The first of these studies emerged in 2011 from Stanford pollster Jon Krosnick and his colleagues. The researchers conducted a survey in which respondents were broken into three groups, and then asked to support a hypothetical Senate candidate who either 1) denied the science of global warming and attacked cap and trade, 2) accepted the science and called for action, or 3) took no position on the issue. The result was clear: 77 percent of respondents supported the “green” candidate, 65 percent the neutral candidate, and only 48 percent the denier candidate. Both Democrats and independents strongly favored a green candidate over a neutral one, while for Republicans it was basically a wash—neither a pro or anti-climate candidate moved them much. “By taking a green position on climate, candidates of either party can gain votes,” Krosnick’s team concluded.
Their findings were reinforced earlier this year by researchers at Yale and George Mason who, in a March 2012 survey, similarly found that taking a stand on climate has the potential to motivate Democratic and independent voters, without causing damage among Republicans. For instance, 82 percent of Democrats and 68 percent of Independents agreed that the US should undertake an either medium or large scale effort to cut down global warming.
The implication, explains Edward Maibach of the George Mason Center for Climate Change Communication, is “so different from what seems to be the wisdom of politicos, which is that this is a third rail of politics and you don’t touch it.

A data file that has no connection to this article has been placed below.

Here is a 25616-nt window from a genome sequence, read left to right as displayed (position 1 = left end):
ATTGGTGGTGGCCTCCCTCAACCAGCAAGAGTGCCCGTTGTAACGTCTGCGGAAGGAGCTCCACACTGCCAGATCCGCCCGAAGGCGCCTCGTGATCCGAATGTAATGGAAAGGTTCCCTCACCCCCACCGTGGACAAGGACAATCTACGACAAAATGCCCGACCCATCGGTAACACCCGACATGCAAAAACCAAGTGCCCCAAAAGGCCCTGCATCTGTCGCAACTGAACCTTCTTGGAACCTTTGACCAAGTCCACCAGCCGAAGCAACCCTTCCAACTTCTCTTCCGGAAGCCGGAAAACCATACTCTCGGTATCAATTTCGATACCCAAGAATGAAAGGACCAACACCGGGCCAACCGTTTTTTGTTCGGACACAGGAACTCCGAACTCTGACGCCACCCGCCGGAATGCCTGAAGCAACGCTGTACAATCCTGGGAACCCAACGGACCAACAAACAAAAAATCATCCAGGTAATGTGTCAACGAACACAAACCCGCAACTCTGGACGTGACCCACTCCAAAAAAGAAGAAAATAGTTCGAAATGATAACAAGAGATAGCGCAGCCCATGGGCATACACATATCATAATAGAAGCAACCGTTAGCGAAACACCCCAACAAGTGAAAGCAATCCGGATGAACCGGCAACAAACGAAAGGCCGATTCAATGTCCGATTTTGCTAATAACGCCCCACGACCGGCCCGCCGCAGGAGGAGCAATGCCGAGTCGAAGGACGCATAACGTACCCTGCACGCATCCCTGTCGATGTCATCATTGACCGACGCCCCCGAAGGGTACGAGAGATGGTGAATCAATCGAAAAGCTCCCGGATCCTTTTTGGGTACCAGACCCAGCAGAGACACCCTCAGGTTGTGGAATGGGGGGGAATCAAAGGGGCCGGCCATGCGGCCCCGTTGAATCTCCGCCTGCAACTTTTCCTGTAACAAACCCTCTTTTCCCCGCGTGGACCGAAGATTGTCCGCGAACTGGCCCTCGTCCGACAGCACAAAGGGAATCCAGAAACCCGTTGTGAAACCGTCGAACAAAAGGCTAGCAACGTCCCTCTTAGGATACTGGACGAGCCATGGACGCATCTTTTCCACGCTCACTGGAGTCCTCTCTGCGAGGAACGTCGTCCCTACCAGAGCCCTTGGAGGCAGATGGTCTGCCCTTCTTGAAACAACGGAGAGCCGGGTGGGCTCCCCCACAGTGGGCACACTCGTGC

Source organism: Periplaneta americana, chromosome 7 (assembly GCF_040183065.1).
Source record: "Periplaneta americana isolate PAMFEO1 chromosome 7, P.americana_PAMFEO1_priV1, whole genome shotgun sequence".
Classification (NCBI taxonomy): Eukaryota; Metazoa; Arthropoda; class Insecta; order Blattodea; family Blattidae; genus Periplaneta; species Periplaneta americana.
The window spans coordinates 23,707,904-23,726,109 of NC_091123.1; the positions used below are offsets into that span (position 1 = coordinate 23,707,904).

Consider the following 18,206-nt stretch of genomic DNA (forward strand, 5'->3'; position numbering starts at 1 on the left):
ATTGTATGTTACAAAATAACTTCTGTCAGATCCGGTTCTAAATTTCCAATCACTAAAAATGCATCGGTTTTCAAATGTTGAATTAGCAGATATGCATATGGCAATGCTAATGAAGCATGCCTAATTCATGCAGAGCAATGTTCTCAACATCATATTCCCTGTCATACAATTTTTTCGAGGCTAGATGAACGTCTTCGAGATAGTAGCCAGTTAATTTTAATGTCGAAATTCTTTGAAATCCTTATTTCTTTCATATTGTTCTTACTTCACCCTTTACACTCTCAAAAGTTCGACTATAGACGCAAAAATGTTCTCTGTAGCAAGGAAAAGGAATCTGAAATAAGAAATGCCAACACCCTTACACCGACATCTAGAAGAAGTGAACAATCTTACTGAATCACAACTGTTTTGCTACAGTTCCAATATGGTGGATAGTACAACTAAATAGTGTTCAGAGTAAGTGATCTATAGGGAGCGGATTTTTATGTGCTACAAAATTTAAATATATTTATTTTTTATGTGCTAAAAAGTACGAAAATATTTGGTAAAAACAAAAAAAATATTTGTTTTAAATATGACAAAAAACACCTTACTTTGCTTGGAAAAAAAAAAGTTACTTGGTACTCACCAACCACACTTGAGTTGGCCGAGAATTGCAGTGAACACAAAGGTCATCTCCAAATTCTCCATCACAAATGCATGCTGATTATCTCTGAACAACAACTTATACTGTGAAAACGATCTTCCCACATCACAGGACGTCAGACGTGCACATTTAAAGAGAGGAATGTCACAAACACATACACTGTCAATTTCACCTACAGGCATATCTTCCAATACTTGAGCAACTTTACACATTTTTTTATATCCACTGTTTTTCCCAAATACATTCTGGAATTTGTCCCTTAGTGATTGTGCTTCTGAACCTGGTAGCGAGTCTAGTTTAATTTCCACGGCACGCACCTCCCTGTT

The reason, he explains, is that “Independents respond more like Democrats than like Republicans” on the issue—giving climate advocates a potentially larger base of support. For example: 72 percent of Democrats in the study, as well as 66 percent of Independents, agreed that global warming would harm “future generations” either a moderate amount or a great deal.
But perhaps most striking is Taylor’s recently released report, which draws on a survey designed by Harstad Strategic Research pollster Andrew Maxfield, who previously did polling for President Obama’s 2008 campaign. In a survey of 1,204 likely voters in May of 2012, Maxfield found that a “clean energy” candidate fared better than an “all-of-the-above” candidate who supported a variety of energy choices—coal, drilling, and also clean energy.